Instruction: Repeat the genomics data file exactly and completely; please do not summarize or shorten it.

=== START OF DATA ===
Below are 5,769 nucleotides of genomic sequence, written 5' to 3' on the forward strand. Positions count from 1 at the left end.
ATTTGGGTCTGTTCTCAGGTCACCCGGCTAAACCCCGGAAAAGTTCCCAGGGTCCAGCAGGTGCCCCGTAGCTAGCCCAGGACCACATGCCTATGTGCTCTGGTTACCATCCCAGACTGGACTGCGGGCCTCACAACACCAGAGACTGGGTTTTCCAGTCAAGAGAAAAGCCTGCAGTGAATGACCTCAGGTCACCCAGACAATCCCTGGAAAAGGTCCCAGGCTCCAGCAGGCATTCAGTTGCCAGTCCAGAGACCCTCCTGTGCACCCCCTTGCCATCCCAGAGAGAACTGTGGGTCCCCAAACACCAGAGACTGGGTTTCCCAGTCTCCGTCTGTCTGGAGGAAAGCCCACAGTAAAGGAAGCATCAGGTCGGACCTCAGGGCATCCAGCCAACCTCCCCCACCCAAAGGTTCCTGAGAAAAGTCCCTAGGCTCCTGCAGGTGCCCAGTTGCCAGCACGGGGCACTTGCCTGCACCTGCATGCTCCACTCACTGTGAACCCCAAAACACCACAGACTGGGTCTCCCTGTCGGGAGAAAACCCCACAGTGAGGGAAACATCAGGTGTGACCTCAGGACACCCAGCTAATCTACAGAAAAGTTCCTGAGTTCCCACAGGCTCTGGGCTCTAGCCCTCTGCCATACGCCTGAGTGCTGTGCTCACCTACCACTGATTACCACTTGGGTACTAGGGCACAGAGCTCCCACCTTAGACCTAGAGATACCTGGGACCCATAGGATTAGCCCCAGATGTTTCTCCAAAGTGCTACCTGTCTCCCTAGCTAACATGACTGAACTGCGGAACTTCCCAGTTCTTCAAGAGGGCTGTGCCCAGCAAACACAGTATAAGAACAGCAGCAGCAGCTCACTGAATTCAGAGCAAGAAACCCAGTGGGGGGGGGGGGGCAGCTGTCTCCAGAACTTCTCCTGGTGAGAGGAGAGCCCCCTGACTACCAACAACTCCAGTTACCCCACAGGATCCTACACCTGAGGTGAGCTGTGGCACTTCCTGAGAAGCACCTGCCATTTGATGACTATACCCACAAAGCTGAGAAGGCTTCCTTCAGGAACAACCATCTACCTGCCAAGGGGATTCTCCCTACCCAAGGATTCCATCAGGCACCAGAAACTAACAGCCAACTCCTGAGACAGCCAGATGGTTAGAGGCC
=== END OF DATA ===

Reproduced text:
Below are 5,769 nucleotides of genomic sequence, written 5' to 3' on the forward strand. Positions count from 1 at the left end.
ATTTGGGTCTGTTCTCAGGTCACCCGGCTAAACCCCGGAAAAGTTCCCAGGGTCCAGCAGGTGCCCCGTAGCTAGCCCAGGACCACATGCCTATGTGCTCTGGTTACCATCCCAGACTGGACTGCGGGCCTCACAACACCAGAGACTGGGTTTTCCAGTCAAGAGAAAAGCCTGCAGTGAATGACCTCAGGTCACCCAGACAATCCCTGGAAAAGGTCCCAGGCTCCAGCAGGCATTCAGTTGCCAGTCCAGAGACCCTCCTGTGCACCCCCTTGCCATCCCAGAGAGAACTGTGGGTCCCCAAACACCAGAGACTGGGTTTCCCAGTCTCCGTCTGTCTGGAGGAAAGCCCACAGTAAAGGAAGCATCAGGTCGGACCTCAGGGCATCCAGCCAACCTCCCCCACCCAAAGGTTCCTGAGAAAAGTCCCTAGGCTCCTGCAGGTGCCCAGTTGCCAGCACGGGGCACTTGCCTGCACCTGCATGCTCCACTCACTGTGAACCCCAAAACACCACAGACTGGGTCTCCCTGTCGGGAGAAAACCCCACAGTGAGGGAAACATCAGGTGTGACCTCAGGACACCCAGCTAATCTACAGAAAAGTTCCTGAGTTCCCACAGGCTCTGGGCTCTAGCCCTCTGCCATACGCCTGAGTGCTGTGCTCACCTACCACTGATTACCACTTGGGTACTAGGGCACAGAGCTCCCACCTTAGACCTAGAGATACCTGGGACCCATAGGATTAGCCCCAGATGTTTCTCCAAAGTGCTACCTGTCTCCCTAGCTAACATGACTGAACTGCGGAACTTCCCAGTTCTTCAAGAGGGCTGTGCCCAGCAAACACAGTATAAGAACAGCAGCAGCAGCTCACTGAATTCAGAGCAAGAAACCCAGTGGGGGGGGGGGGGCAGCTGTCTCCAGAACTTCTCCTGGTGAGAGGAGAGCCCCCTGACTACCAACAACTCCAGTTACCCCACAGGATCCTACACCTGAGGTGAGCTGTGGCACTTCCTGAGAAGCACCTGCCATTTGATGACTATACCCACAAAGCTGAGAAGGCTTCCTTCAGGAACAACCATCTACCTGCCAAGGGGATTCTCCCTACCCAAGGATTCCATCAGGCACCAGAAACTAACAGCCAACTCCTGAGACAGCCAGATGGTTAGAGGCC